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Vulture with GPS tracker held in Yemen on suspicion it was used for spying

  • The bird migrated from Bulgaria, to Turkey, to Jordan, Saudi Arabia and then Yemen
  • Govt forces detained the bird on suspicion that the attached GPS tracker was a spy device for Houthi militants

SANAA: Griffon vulture Nelson crossed into war-torn Yemen in search of food but ended up in the hands of Yemeni fighters — and temporarily in jail for suspected espionage.
The sand-colored bird came down in the country’s third city of Taiz, an unusual move for a young vulture that can soar for long distances across continents in search of food and moderate weather.
Nelson, approximately two years old, embarked on his journey in September 2018 from Bulgaria, where his wing was tagged and equipped with a satellite transmitter by the Fund for Wild Fauna and Flora (FWFF).
But he seems to have lost his way, eventually coming down into Taiz — under siege by Houthi rebels but controlled by pro-government forces, who mistook Nelson’s satellite transmitter for an espionage device and detained the bird.
Forces loyal to the government believed that the GPS tracker attached to the bird may have been a spy device for the rebels.
Hisham Al-Hoot, who represents the FWFF in Yemen, traveled from the rebel-held capital Sanaa to Taiz to plead with local officials to release the helpless animal.
“It took about 12 days to get the bird,” he told AFP.
“The Bulgarian foreign ministry reached out to the Yemeni ambassador, who in turn contacted local officials (in Taiz) and told them to immediately give the organization the vulture.”
Hoot said that the bird migrated from Bulgaria, to Turkey, to Jordan, Saudi Arabia and then Yemen — where the FWFF lost track of the bird.
Nelson was MIA until April 5, when the conservation group received hundreds of messages from Yemenis concerned about the creatures’ welfare.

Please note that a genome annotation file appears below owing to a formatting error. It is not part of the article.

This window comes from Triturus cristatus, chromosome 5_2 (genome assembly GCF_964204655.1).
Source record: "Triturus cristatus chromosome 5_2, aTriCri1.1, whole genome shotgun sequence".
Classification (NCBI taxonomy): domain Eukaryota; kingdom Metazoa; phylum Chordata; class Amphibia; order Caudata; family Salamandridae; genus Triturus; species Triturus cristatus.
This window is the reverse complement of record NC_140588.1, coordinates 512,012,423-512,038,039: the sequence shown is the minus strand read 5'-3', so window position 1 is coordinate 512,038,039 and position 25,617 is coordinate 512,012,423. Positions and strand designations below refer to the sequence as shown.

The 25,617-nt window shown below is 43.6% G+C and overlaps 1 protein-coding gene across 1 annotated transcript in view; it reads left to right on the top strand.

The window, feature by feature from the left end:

Today, the locally-famous vulture is being properly fed and getting stronger every day.
“When we first took him, he was in very bad condition,” said Hoot, adding that the bird was underweight.
Smiling, he puts on gloves and carefully handles the majestic creature — blowing it a kiss.
Hoot said the bird will be released in two months when he believed Nelson will have regained his full strength and his wing — broken somewhere during his journey — will have healed.
“We thought at first it would take six months for him to heal, but now we don’t think it will be more than two months,” he said.
Hoot said that Nelson was not able to find any source of sustenance in Yemen.
“They can eat carcasses of dead animals, but now there is no more with the current situation of war.
“This is what forced him to come down and stopped him from completing his journey.”
The four-year conflict in Yemen has unleashed the world’s worst humanitarian crisis, according to the United Nations, with millions facing famine.
The war escalated in March 2015 when a coalition, led by Saudi Arabia and the United Arab Emirates, intervened to bolster the efforts of Yemeni President Abedrabbo Mansour Hadi.
Since then, at least 10,000 people — most of them civilians — have been killed and more than 60,000 wounded, according to the World Health Organization. Other rights groups estimate the toll could be much higher.